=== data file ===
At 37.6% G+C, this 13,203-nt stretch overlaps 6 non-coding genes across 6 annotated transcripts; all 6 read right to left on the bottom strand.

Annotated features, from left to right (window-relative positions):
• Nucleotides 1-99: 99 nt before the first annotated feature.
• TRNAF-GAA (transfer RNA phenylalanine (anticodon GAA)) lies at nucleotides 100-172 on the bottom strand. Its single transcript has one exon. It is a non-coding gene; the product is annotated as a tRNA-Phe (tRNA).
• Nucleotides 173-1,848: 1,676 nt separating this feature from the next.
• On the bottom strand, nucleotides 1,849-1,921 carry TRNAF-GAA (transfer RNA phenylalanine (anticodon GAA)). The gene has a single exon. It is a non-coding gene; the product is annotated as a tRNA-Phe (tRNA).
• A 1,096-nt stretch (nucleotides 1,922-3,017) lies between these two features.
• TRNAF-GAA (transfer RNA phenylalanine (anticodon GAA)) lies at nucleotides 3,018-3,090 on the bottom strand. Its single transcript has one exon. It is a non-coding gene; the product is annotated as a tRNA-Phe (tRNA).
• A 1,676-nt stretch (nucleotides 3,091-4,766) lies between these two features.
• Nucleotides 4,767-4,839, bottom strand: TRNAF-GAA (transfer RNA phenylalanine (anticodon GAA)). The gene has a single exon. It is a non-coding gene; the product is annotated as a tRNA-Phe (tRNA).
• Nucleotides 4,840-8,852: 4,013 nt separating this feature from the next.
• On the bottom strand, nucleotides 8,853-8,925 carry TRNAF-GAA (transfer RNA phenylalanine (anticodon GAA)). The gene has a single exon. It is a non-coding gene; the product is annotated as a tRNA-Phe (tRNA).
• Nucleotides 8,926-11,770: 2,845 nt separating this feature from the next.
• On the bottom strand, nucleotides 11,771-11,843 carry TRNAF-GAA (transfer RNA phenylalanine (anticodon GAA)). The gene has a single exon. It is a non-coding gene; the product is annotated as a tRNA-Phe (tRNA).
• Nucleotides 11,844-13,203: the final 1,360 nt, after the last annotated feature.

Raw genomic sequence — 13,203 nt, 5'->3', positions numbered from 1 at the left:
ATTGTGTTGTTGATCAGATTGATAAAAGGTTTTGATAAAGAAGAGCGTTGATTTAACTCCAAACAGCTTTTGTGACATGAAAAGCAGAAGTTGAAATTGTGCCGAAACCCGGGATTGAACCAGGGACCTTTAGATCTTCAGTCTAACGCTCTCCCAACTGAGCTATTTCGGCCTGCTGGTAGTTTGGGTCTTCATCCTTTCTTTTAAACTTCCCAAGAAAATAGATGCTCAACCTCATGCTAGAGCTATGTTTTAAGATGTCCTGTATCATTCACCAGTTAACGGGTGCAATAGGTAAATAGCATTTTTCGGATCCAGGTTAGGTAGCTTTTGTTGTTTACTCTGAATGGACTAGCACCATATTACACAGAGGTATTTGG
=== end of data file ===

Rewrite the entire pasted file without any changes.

At 37.6% G+C, this 13,203-nt stretch overlaps 6 non-coding genes across 6 annotated transcripts; all 6 read right to left on the bottom strand.

Annotated features, from left to right (window-relative positions):
• Nucleotides 1-99: 99 nt before the first annotated feature.
• TRNAF-GAA (transfer RNA phenylalanine (anticodon GAA)) lies at nucleotides 100-172 on the bottom strand. Its single transcript has one exon. It is a non-coding gene; the product is annotated as a tRNA-Phe (tRNA).
• Nucleotides 173-1,848: 1,676 nt separating this feature from the next.
• On the bottom strand, nucleotides 1,849-1,921 carry TRNAF-GAA (transfer RNA phenylalanine (anticodon GAA)). The gene has a single exon. It is a non-coding gene; the product is annotated as a tRNA-Phe (tRNA).
• A 1,096-nt stretch (nucleotides 1,922-3,017) lies between these two features.
• TRNAF-GAA (transfer RNA phenylalanine (anticodon GAA)) lies at nucleotides 3,018-3,090 on the bottom strand. Its single transcript has one exon. It is a non-coding gene; the product is annotated as a tRNA-Phe (tRNA).
• A 1,676-nt stretch (nucleotides 3,091-4,766) lies between these two features.
• Nucleotides 4,767-4,839, bottom strand: TRNAF-GAA (transfer RNA phenylalanine (anticodon GAA)). The gene has a single exon. It is a non-coding gene; the product is annotated as a tRNA-Phe (tRNA).
• Nucleotides 4,840-8,852: 4,013 nt separating this feature from the next.
• On the bottom strand, nucleotides 8,853-8,925 carry TRNAF-GAA (transfer RNA phenylalanine (anticodon GAA)). The gene has a single exon. It is a non-coding gene; the product is annotated as a tRNA-Phe (tRNA).
• Nucleotides 8,926-11,770: 2,845 nt separating this feature from the next.
• On the bottom strand, nucleotides 11,771-11,843 carry TRNAF-GAA (transfer RNA phenylalanine (anticodon GAA)). The gene has a single exon. It is a non-coding gene; the product is annotated as a tRNA-Phe (tRNA).
• Nucleotides 11,844-13,203: the final 1,360 nt, after the last annotated feature.

Raw genomic sequence — 13,203 nt, 5'->3', positions numbered from 1 at the left:
ATTGTGTTGTTGATCAGATTGATAAAAGGTTTTGATAAAGAAGAGCGTTGATTTAACTCCAAACAGCTTTTGTGACATGAAAAGCAGAAGTTGAAATTGTGCCGAAACCCGGGATTGAACCAGGGACCTTTAGATCTTCAGTCTAACGCTCTCCCAACTGAGCTATTTCGGCCTGCTGGTAGTTTGGGTCTTCATCCTTTCTTTTAAACTTCCCAAGAAAATAGATGCTCAACCTCATGCTAGAGCTATGTTTTAAGATGTCCTGTATCATTCACCAGTTAACGGGTGCAATAGGTAAATAGCATTTTTCGGATCCAGGTTAGGTAGCTTTTGTTGTTTACTCTGAATGGACTAGCACCATATTACACAGAGGTATTTGG